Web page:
How much money should I budget as a teacher in Thailand?
If you, like so many thousands of other TEFL grads each year, are planning on heading off to the fabled Land of Smiles, then be sure to read on. This guide has the ins and outs about one of the most important aspects of your new home in the depths of Southeast Asia: The cost.
Yep, it will ask how much money you will need to budget as a teacher in Thailand, to offer insights on what you can expect to be left with to spend on Chang beers and trips to the lovely Andaman Islands when school’s out for the holidays.
The cost of accommodation in Thailand
The largest expense for any English teacher in Thailand is likely to be a place to live. That’s the same of TEFL destinations all around the globe. However, the good news is that accommodation in the Land of Smiles tends to be very reasonable. Still, the mantra that you get what you pay for is very relevant. The bigger chunk of your wage that you set aside for rent, the more luxurious place you can expect to stay.
Here’s a rundown of the options, taking Bangkok as an example:
- 4,000 THB ($120)/month – You can still get a room in a shared home for this much in Thailand, but it’s likely to be very far from the central parts of the city and probably not all that nice.
- 12,000-17,000 THB ($370-500)/month – This is the sweet spot. It should get you a condo in one of Bangkok’s new developments, usually with access to a shared swimming pool and a gym, along with a small kitchen and air conditioning. Location wise, you should be on the outer belt of the city (Chatuchak, Ekamai), which is the best area since it’s quiet but also close to the Skytrain or MRT.
- 25,000 THB+ ($750+)/month – This is the base level for a serviced condo apartment in the downtown of Bangkok. You can even pay over $2,000 for the most luxurious options with full maid service if you like!
We should reiterate: These rents are based on Bangkok. You will find that the cost of a place to stay will vary A LOT as you move away from the capital. We routinely see TEFL grads bag very nice flats in places like Trang or the Chiang Mai region for $200-300/month. On top of that, most TEFL jobs in Bangkok itself won’t be in the downtown core of the capital, but rather out in the quieter suburbs, which is where rent is generally way more affordable.
The cost of food in Thailand
Eating is CHEAP in Thailand. The street food here isn’t hailed as the best in the world for nothing, you know? Last time we were in buzzy Bangkok, we still managed to pick up a pad Thai down on Khaosan Road for less than $1 (30 THB). However, the usual going rate for a meal in a street-side stall is now in the region of 40-100 THB ($1-3).
Of course, you’ll probably want to cook for yourself if you’re going to be living here. That might mean shifting your eating habits a little, as not all goods that are on offer in the US or Europe will be on the shelves in Thailand, especially away from the capital. On the upside, food shops don’t tend to be overly expensive. In fact, most expats report spending in the region of $400-500 max on food for the whole month!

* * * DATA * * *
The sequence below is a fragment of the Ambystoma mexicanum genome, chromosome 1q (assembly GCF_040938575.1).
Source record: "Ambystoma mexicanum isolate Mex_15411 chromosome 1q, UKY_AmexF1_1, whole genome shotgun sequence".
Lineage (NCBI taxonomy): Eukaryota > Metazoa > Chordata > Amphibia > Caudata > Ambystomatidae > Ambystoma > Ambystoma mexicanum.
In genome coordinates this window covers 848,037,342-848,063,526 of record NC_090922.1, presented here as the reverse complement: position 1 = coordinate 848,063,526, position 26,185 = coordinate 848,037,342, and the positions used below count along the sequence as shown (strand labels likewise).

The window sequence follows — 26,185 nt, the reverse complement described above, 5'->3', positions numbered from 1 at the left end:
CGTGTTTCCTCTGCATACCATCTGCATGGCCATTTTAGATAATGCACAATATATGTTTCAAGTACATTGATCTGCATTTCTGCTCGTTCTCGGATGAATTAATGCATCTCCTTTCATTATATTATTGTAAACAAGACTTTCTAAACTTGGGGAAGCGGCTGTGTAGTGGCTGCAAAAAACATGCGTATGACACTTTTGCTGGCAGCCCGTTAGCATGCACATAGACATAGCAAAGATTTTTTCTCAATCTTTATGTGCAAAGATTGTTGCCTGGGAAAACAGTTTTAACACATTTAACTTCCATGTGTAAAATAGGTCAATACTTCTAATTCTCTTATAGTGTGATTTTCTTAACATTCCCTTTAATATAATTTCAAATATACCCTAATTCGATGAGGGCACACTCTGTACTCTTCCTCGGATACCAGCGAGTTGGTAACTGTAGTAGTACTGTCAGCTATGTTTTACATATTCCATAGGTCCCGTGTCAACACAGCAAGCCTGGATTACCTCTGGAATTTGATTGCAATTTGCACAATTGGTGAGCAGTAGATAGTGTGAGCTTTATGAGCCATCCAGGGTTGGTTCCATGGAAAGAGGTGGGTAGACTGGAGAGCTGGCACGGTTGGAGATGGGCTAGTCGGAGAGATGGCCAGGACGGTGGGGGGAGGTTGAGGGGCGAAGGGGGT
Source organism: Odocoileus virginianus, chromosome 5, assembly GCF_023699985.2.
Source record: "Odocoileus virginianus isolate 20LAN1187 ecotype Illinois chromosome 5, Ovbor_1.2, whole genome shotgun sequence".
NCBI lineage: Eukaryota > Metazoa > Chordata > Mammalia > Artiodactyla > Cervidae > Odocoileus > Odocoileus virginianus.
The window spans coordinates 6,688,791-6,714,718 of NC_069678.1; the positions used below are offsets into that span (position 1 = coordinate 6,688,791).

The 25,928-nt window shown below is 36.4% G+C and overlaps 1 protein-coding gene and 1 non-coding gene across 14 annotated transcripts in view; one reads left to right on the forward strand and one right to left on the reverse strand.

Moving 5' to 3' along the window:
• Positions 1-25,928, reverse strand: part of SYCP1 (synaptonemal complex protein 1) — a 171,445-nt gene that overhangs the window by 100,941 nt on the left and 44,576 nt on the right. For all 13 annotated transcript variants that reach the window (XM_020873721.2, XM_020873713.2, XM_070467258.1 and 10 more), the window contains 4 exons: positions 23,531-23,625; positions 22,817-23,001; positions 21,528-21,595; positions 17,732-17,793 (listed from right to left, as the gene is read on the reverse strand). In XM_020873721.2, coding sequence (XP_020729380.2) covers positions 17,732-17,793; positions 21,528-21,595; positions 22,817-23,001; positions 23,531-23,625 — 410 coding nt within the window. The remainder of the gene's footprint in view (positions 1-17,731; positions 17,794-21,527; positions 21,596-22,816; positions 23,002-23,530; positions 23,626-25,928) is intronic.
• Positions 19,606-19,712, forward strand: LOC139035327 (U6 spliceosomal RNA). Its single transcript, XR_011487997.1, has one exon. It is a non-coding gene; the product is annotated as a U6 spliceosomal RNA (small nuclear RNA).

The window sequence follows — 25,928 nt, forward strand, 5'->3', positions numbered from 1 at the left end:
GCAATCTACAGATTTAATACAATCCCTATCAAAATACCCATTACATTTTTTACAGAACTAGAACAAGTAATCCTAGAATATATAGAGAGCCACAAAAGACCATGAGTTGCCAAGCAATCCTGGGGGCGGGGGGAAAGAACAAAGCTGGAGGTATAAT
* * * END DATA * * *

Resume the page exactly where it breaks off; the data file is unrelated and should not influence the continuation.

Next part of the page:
The cost of travel in Thailand
One of the great joys of upping sticks and moving to Thailand is that you’re going to get to see the incredible Land of Smiles. You’ll have to set aside some dosh to travel the country, though, as buses and trains don’t come free. Of course, this is an optional expenditure, but it’s one we think matters a lot – you simply can’t miss those white-sand beaches in Koh Lipe or the jungled hills of Chiang Mai!
If you make one trip per month, we’d say you’d spend around $200-300 maximum. That includes hotels away from your flat and the transport it takes to get there. That will go up if you want to fly to another destination in Southeast Asia, because short-haul connections from Bangkok to Cambodia, Vietnam, Sri Lanka, and others usually cost in the region of $100-200 return on their own.
The total budget you’ll need as an English teacher in Thailand
Adding up what it costs for a flat in Thailand, the price of traveling around the country when you’re off, and what you’ll spend on food and drink, we come out with an average of about $1,000 USD/month. But there are also some extras to factor in, like $100 for utility bills and $100 more for miscellaneous expenses. That means the overall cost of day-to-day living in this corner of Southeast Asia comes out at about $1200 USD per month, which is roughly the same as what you can expect to earn as an English teacher in Thailand.
If you’ve got anything to add to this guide to budgeting in Thailand, we’d love to hear your thoughts in the comments below. Alternatively, be sure to check out our jobs package in the Land of Smiles and you could be munching on pad Thai in no time!